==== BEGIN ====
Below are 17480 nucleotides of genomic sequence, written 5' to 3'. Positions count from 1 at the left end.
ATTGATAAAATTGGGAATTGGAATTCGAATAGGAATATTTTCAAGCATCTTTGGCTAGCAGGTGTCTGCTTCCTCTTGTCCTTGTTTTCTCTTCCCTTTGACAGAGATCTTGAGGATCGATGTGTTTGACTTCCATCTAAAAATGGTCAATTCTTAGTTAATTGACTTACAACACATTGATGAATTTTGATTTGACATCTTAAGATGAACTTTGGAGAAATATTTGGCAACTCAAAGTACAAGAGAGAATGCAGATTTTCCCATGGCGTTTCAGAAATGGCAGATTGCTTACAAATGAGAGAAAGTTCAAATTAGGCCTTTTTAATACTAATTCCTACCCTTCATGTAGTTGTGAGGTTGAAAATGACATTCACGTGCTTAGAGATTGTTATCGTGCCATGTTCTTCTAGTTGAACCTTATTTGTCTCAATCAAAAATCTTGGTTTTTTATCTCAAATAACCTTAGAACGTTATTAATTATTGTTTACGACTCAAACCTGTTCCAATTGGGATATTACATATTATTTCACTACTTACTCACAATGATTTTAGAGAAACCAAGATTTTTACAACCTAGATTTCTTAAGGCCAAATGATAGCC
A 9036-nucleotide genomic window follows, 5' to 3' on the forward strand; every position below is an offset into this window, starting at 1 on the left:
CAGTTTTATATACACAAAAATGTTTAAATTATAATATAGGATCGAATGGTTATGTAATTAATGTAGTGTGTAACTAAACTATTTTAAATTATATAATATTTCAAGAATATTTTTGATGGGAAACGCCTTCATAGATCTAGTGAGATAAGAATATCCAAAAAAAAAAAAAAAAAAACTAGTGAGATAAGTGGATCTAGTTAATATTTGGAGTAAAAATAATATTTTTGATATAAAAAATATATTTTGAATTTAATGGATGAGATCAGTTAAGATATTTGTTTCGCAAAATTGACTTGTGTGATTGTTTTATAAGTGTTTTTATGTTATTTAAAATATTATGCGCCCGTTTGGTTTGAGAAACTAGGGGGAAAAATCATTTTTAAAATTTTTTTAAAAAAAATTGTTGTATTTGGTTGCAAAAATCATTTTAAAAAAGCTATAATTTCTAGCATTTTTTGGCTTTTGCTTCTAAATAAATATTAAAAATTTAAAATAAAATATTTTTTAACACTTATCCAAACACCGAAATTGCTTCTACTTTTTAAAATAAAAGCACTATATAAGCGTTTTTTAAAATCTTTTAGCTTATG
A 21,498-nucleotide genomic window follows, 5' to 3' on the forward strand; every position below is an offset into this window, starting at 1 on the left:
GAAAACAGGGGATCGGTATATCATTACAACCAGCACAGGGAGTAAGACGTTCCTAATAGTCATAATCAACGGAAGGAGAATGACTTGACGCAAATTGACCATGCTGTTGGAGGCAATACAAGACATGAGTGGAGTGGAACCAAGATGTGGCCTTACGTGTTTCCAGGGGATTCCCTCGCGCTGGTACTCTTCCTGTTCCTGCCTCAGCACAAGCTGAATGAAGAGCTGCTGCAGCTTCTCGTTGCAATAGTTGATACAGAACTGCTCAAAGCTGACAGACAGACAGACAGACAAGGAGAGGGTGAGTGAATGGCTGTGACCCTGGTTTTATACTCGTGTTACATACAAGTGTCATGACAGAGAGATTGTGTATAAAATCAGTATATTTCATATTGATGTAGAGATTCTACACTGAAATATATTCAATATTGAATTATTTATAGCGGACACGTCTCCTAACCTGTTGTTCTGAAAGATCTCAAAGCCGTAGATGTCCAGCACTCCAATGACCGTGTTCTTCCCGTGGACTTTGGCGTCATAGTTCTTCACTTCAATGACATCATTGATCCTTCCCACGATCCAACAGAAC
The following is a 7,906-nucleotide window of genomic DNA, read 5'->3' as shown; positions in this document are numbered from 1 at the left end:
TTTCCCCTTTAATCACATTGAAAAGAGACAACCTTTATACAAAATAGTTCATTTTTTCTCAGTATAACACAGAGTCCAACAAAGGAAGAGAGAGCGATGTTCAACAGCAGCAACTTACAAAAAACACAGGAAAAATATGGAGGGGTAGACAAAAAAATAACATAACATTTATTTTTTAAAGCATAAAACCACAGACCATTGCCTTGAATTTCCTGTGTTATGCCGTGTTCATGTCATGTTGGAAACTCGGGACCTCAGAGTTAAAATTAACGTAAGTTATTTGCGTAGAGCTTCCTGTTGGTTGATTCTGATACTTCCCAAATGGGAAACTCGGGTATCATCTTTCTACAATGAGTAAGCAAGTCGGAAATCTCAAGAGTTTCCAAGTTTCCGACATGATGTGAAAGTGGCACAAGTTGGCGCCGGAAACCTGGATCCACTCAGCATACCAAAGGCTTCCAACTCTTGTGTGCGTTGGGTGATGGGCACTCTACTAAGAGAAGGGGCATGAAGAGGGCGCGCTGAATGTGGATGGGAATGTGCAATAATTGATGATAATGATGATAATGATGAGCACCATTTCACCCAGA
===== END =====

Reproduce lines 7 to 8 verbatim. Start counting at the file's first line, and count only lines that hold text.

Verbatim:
The following is a 7,906-nucleotide window of genomic DNA, read 5'->3' as shown; positions in this document are numbered from 1 at the left end:
TTTCCCCTTTAATCACATTGAAAAGAGACAACCTTTATACAAAATAGTTCATTTTTTCTCAGTATAACACAGAGTCCAACAAAGGAAGAGAGAGCGATGTTCAACAGCAGCAACTTACAAAAAACACAGGAAAAATATGGAGGGGTAGACAAAAAAATAACATAACATTTATTTTTTAAAGCATAAAACCACAGACCATTGCCTTGAATTTCCTGTGTTATGCCGTGTTCATGTCATGTTGGAAACTCGGGACCTCAGAGTTAAAATTAACGTAAGTTATTTGCGTAGAGCTTCCTGTTGGTTGATTCTGATACTTCCCAAATGGGAAACTCGGGTATCATCTTTCTACAATGAGTAAGCAAGTCGGAAATCTCAAGAGTTTCCAAGTTTCCGACATGATGTGAAAGTGGCACAAGTTGGCGCCGGAAACCTGGATCCACTCAGCATACCAAAGGCTTCCAACTCTTGTGTGCGTTGGGTGATGGGCACTCTACTAAGAGAAGGGGCATGAAGAGGGCGCGCTGAATGTGGATGGGAATGTGCAATAATTGATGATAATGATGATAATGATGAGCACCATTTCACCCAGA